Requirements Documents -- how much detail?

Requirements Documents -- how much detail?

Postby LoveGolf » Sun Jan 24, 2010 5:02 pm

I have been struggling with how much detail to put in my requirements documents that I provide to Development. I often get caught in a trap -- too much detail and Development feels I am telling them how to do things, too little detail and they feel they are not able to provide a proper assessment of how long a feature would take -- is this common or am I approaching it incorrectly? This is one of the first times I am drafting Requirements documents so I might be doing the wrong things. Any ideas are appreciated.
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Re: Requirements Documents -- how much detail?

Postby cadman_chui » Wed Jan 27, 2010 2:04 am


Every PM has a different approach to writing MRDs. Over time, you'll improve your requirements writing technique and tune it to your development environment. In my experience, I've found that it is best to strive to minimize the amount of pages in an MRD, while maximizing the context for the developer. Many developers concentrate solely on the technology and require your guidance to figure out what to build. You'll want to cite a few real-case examples for each product feature that you're requesting, this will help the developer figure out why they're building it and put it in business context.

It is a fine balance between writing requirements that are too vague and writing requirements that are too specific. The rule of thumb that I use is to stop when the requirement gets into implementation. However, in some cases I've found that it helps development greatly if you create 'prototype screenshots', done in PowerPoint to illustrate the preferred embodiment of the requirement. It forces a 'user-centric' design for the product. However your approach will generally depend on the type of development team you have.

The most important thing, is to always, always, always, hit your dates for presenting your requirements. If you don't, development will move on and start coding without you. After all, if you can't hit your MRD date, how can you expect development to hit their launch date? :-)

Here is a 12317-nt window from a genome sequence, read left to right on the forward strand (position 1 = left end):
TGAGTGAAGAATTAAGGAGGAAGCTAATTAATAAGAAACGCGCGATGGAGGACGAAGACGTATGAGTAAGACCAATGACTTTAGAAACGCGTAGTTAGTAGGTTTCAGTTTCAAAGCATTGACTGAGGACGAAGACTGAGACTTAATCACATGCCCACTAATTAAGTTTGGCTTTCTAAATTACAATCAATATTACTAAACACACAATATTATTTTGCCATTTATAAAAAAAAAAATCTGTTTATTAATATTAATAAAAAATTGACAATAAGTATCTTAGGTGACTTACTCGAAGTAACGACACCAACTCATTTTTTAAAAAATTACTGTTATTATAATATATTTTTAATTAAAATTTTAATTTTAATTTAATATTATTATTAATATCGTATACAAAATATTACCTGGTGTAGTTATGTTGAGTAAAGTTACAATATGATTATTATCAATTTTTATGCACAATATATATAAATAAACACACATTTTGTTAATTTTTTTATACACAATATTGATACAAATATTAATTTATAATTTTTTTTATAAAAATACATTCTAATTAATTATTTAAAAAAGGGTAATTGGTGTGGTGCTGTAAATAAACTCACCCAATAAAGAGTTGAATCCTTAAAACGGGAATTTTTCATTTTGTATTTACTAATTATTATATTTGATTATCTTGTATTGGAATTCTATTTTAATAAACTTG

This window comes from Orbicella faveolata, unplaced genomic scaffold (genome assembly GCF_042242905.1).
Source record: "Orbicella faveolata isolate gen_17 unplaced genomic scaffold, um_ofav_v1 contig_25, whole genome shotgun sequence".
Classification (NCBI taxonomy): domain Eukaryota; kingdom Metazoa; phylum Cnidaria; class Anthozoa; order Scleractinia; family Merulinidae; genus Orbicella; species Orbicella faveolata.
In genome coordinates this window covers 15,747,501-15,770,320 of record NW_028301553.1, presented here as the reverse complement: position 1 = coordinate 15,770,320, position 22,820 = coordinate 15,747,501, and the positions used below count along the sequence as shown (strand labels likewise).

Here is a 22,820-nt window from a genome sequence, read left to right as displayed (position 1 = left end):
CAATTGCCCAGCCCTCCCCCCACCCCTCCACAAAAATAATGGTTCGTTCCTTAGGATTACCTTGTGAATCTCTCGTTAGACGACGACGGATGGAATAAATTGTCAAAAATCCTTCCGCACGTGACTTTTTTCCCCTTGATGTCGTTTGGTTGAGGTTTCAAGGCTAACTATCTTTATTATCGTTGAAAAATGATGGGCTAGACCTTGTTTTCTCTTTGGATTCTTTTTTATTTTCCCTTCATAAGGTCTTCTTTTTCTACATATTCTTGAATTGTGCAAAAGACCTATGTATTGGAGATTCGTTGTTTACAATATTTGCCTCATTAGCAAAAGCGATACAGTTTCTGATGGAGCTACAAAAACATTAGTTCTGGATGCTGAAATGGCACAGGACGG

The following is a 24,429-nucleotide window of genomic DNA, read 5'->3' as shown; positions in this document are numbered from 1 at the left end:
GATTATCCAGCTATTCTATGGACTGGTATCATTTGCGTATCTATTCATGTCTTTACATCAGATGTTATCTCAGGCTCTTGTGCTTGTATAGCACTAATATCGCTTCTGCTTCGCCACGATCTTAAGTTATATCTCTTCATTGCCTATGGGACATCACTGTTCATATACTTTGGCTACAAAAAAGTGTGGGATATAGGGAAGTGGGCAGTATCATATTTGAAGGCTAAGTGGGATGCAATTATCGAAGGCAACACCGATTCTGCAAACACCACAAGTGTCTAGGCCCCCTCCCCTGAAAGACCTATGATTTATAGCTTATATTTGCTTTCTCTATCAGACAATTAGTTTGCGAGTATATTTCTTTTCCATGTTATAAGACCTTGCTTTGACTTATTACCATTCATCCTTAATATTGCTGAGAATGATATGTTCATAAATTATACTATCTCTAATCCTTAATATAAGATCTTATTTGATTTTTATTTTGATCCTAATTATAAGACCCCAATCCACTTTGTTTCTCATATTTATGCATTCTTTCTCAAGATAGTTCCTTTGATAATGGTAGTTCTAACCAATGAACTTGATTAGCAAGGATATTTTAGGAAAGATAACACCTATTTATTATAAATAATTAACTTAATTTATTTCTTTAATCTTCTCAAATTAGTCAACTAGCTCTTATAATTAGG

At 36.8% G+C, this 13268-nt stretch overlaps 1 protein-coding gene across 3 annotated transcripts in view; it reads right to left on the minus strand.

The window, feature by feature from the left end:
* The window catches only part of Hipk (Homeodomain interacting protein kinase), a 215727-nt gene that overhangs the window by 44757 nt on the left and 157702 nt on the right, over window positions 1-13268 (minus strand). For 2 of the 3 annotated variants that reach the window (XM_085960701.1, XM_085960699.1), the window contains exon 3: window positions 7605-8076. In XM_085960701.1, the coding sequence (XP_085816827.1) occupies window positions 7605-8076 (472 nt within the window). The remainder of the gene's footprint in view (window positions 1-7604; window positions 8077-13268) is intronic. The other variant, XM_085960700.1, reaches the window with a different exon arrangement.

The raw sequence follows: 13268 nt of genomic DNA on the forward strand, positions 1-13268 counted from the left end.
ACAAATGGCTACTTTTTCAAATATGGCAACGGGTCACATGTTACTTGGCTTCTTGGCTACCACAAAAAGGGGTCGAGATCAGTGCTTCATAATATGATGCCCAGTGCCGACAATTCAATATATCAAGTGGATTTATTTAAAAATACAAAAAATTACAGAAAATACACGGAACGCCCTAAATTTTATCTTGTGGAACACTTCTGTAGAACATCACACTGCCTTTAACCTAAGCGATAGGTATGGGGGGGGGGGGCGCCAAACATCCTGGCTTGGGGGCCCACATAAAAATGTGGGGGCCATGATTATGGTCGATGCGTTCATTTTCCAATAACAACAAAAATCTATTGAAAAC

Hope that helps.

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Re: Requirements Documents -- how much detail?

Postby akw » Sun May 09, 2010 11:30 pm

Some people like detail and others like to left alone to figure it out. I think it's best to tailor your style to the individuals you are dealing with on the dev team.

In an early stage company you might have to have spend a lot of time filling in the detail as everyone is trying to figure out what to do and how to do it. After the product concept becomes more mature the team should start to gel you and develop a mutual trust. At this point you can probably put less detail in the document.

Examples of different methods
- If you have a senior developer claiming tons of experience then I would expect there to be very few discussions over the technical details. If either of you are new to the company/project then I'd expect the first release/iterations/sprints to be taken up with discussions of this sort and then quickly move towards the mutual trust mode.

- If you have new or junior people leading the development who are not confident in their roles you'll need to a lot more discussions about the details. If this doesn't change over time then I'd raise this as a concern to management as you have the wrong people in your dev lead roles.

In either case you may or may not put the results of the discussion in a written document. ;)

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Re: Requirements Documents -- how much detail?

Postby jstetic » Mon May 31, 2010 1:52 pm

The move to agile development can really help with this problem. Being able to write user stories is a great way to change the level of detail for different requirements. A user story outlines a minimum amount of useful functionality that can be implemented. I also like to have a high level requirement doc accompany user stories, as the doc outlines the overall goals of the release and what we are trying to accomplish with it. The details on what the product does gets covered in user stories. (
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